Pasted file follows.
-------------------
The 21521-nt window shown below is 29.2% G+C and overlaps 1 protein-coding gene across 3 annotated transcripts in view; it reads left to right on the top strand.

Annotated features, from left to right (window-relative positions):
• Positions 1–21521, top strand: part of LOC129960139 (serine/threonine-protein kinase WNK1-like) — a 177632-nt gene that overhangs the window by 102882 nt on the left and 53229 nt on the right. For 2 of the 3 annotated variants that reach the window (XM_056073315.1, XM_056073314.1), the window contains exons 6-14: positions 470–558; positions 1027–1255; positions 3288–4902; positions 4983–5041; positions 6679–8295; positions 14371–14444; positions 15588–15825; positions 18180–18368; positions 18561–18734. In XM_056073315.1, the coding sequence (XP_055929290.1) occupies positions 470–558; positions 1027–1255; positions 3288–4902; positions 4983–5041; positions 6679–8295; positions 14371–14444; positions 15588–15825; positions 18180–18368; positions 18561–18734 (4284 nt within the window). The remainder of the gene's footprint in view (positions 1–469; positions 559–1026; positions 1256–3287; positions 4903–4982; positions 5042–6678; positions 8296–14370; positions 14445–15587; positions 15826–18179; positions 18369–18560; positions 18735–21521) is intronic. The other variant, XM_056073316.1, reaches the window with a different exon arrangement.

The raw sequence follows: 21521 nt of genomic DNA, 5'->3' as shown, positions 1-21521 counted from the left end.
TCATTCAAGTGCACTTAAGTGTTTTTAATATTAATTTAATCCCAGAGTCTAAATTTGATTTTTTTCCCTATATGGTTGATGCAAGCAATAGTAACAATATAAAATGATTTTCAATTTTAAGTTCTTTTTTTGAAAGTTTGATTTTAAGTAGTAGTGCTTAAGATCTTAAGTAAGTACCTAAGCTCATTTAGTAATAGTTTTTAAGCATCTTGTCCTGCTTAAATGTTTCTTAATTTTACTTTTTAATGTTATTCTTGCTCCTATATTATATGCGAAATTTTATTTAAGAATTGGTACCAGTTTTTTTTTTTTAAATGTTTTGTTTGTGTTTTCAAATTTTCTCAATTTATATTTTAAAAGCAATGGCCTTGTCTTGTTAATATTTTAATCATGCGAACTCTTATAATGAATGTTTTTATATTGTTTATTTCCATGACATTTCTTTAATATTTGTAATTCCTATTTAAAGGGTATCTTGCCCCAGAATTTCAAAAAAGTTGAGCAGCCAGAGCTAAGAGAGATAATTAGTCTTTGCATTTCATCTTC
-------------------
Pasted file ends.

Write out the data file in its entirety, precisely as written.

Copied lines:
The 21521-nt window shown below is 29.2% G+C and overlaps 1 protein-coding gene across 3 annotated transcripts in view; it reads left to right on the top strand.

Annotated features, from left to right (window-relative positions):
• Positions 1–21521, top strand: part of LOC129960139 (serine/threonine-protein kinase WNK1-like) — a 177632-nt gene that overhangs the window by 102882 nt on the left and 53229 nt on the right. For 2 of the 3 annotated variants that reach the window (XM_056073315.1, XM_056073314.1), the window contains exons 6-14: positions 470–558; positions 1027–1255; positions 3288–4902; positions 4983–5041; positions 6679–8295; positions 14371–14444; positions 15588–15825; positions 18180–18368; positions 18561–18734. In XM_056073315.1, the coding sequence (XP_055929290.1) occupies positions 470–558; positions 1027–1255; positions 3288–4902; positions 4983–5041; positions 6679–8295; positions 14371–14444; positions 15588–15825; positions 18180–18368; positions 18561–18734 (4284 nt within the window). The remainder of the gene's footprint in view (positions 1–469; positions 559–1026; positions 1256–3287; positions 4903–4982; positions 5042–6678; positions 8296–14370; positions 14445–15587; positions 15826–18179; positions 18369–18560; positions 18735–21521) is intronic. The other variant, XM_056073316.1, reaches the window with a different exon arrangement.

The raw sequence follows: 21521 nt of genomic DNA, 5'->3' as shown, positions 1-21521 counted from the left end.
TCATTCAAGTGCACTTAAGTGTTTTTAATATTAATTTAATCCCAGAGTCTAAATTTGATTTTTTTCCCTATATGGTTGATGCAAGCAATAGTAACAATATAAAATGATTTTCAATTTTAAGTTCTTTTTTTGAAAGTTTGATTTTAAGTAGTAGTGCTTAAGATCTTAAGTAAGTACCTAAGCTCATTTAGTAATAGTTTTTAAGCATCTTGTCCTGCTTAAATGTTTCTTAATTTTACTTTTTAATGTTATTCTTGCTCCTATATTATATGCGAAATTTTATTTAAGAATTGGTACCAGTTTTTTTTTTTTAAATGTTTTGTTTGTGTTTTCAAATTTTCTCAATTTATATTTTAAAAGCAATGGCCTTGTCTTGTTAATATTTTAATCATGCGAACTCTTATAATGAATGTTTTTATATTGTTTATTTCCATGACATTTCTTTAATATTTGTAATTCCTATTTAAAGGGTATCTTGCCCCAGAATTTCAAAAAAGTTGAGCAGCCAGAGCTAAGAGAGATAATTAGTCTTTGCATTTCATCTTC